Further progress in xenotransplantation is likely but there are significant barriers to success. Genetic modification of the pig is possible but it is not yet clear all of the modifications that will be necessary. Concurrently, work is progressing to develop immune modulation with drugs just as is done to suppress the immune system with human to human organ transplants. Further development of encapsulation may aide the process, especially with islet cell transplantation for diabetes.

Despite all of the progress to date, the barriers to success are very real and only time will tell if xenotransplantation will become a truly viable path to organ replacement

Wednesday, September 22, 2010

Transplanted Organs From A Pig

There are many more individuals with end stage kidney failure, heart failure, chronic lung disease, or liver failure who would benefit from a transplanted kidney, heart, lung or liver than are available. Similarly, there are many people with unstable, difficult to control diabetes that could benefit from a ready source of pancreatic insulin-producing islet cells.

Today the only option for more organs available for transplant is to encourage more individuals to pre-certify their desire for organ donation should they die in a traffic or other accident.

But another approach, still in the future but gaining traction, is to use organs from an animal – known as xenotransplantation.

Most efforts in xenotransplantation focus on the pig, in part because the organs are near to the same size as humans and the physiology is similar. Very real progress has been made in recent years. The steps required to make this approach effective include genetic modification of the pig so that the human immune system will no longer “reject” the transplanted organ. This has included removing the genes that produce the most important pig carbohydrate antigen that human immune cells recognize. Another step has been to add genes that create certain protective proteins in the complement regulatory system (another part of the body’s mechanism to eradicate “foreign” materials like bacteria, viruses or a cancer.) So far, these steps have been major advances but not sufficient so further efforts will be necessary in order for say, a pig heart or kidney to be successfully transplanted into a primate and eventually into a human. But the progress is real, exciting and promising. Stay tuned.

Tuesday, September 14, 2010

Thought Controlled Artificial Limbs

I wrote about the possibility of brain-controlled artificial limbs in “The Future of Medicine” but now there has been real progress. At Johns Hopkins Applied Physics laboratory, scientists have progressed with their design of an artificial limb that will have a brain controlled interface. The model came about through a contract with the Defense Advanced Research Projects Agency (DARPA) which has been looking for a prosthetic arm that would be many leagues advanced from those in use today and which in fact date back to the World War II era.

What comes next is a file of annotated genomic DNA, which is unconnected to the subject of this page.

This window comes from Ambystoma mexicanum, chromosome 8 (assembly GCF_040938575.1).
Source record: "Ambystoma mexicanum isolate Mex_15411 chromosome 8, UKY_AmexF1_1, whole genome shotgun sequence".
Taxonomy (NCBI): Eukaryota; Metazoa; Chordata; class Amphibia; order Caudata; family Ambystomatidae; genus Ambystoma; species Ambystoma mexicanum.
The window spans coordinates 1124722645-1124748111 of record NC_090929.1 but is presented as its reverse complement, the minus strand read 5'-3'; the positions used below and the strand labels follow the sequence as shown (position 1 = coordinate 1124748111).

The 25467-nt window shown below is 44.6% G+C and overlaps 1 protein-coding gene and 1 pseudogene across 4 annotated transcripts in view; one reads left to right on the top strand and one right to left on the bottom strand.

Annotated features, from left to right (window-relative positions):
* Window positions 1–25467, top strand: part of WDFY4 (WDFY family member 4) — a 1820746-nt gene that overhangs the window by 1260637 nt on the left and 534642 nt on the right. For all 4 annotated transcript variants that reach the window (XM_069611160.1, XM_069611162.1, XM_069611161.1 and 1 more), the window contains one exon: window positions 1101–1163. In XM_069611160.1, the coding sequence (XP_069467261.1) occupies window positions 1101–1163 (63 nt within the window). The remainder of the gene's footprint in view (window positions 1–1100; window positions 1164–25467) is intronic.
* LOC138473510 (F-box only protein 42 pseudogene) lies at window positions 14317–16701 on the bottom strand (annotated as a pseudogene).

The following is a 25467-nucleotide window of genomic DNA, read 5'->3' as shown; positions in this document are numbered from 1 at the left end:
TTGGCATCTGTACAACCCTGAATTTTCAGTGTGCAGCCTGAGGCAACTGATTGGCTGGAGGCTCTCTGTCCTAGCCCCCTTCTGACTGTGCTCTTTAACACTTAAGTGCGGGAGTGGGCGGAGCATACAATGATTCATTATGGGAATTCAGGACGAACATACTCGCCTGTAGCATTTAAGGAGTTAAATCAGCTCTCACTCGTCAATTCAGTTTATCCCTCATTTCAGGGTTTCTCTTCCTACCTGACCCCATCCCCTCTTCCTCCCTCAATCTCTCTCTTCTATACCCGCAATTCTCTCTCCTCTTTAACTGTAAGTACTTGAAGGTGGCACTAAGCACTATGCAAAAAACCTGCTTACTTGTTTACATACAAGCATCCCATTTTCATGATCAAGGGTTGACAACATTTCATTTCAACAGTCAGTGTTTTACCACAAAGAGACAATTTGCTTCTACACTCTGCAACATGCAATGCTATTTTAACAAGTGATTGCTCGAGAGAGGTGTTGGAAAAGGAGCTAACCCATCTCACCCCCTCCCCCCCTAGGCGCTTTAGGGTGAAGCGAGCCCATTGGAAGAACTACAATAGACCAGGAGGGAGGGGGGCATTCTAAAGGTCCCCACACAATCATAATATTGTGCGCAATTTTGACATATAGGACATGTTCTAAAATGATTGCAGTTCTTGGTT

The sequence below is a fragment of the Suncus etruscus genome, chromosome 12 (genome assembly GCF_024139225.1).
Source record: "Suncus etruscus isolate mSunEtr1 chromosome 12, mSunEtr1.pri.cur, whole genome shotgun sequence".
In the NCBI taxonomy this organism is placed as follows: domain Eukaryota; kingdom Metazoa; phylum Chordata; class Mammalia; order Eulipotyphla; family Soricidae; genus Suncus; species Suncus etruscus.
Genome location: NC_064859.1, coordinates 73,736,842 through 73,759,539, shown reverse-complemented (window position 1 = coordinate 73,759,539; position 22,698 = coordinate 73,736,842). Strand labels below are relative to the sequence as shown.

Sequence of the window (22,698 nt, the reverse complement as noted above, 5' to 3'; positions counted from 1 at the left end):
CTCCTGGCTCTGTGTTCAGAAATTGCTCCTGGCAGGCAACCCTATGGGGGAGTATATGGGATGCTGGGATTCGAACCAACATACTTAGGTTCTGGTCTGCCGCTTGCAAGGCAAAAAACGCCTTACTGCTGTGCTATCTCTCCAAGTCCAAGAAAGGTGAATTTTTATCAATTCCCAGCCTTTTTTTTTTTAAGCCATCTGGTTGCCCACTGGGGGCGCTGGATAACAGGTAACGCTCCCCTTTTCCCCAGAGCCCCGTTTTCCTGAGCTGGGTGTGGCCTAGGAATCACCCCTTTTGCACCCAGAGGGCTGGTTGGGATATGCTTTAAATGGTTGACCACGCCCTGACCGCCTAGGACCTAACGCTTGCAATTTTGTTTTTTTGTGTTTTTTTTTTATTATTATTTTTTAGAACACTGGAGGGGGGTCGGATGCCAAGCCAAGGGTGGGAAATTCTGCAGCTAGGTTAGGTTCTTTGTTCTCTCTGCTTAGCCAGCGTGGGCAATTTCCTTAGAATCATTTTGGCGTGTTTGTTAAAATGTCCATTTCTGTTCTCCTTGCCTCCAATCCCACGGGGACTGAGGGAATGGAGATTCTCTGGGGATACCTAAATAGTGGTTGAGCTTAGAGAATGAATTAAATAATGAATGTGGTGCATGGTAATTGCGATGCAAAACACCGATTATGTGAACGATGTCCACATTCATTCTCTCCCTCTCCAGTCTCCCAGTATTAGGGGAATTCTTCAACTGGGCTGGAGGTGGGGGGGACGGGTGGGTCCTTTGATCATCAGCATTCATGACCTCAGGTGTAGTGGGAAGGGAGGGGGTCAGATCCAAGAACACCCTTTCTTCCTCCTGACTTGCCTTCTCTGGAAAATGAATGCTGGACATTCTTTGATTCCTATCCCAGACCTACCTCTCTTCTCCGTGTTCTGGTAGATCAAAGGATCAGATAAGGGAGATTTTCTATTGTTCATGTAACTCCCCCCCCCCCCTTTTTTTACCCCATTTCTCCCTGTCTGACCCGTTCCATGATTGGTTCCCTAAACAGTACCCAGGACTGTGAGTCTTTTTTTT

Not all that much progress has been made over the past few decades in artificial arm development. Perhaps it is because losses of legs are much more common than losses of arms. But the loss of an arm is especially devastating to the individual and a truly useful replacement is of critical need.

The new device will have remarkable dexterity with the degrees of freedom of a human wrist and the ability to control individual fingers. Look at your wrist. It can move in six different directions or “degrees of motion.” When you consider the entire arm, there are 27 degrees of motion and the new limb will have about 22 of them included. It weighs just eight pounds which is about what an average arm weighs yet can hold up to fifty pounds. The motive power comes from a rechargeable battery. These are advances of some great import indeed but the next step is the amazing one – brain control. The first step is to use outputs from the nerves in the shoulder that used to control the arm before the injury and loss. These nerves carry outputs from the brain that can be accessed to drive the various internal motors that operate the artificial arm. Later, the plan is to develop microchips to implant in the brain that will sense the “thought” to, say, “lift the arm” or “push that button.”

Johns Hopkins APL is engaged with multiple other groups to bring this work to fruition. One of the major hurdles is to develop the algorithms that take the signals from the brain or the nerve and convert them into mechanical activity. Signal analysis algorithms have now been developed that take outputs from the motor and the premotor cortex of the brain and decode them into specific dexterous movements such as grasping that can drive the electro-mechanical apparatuses in the limb.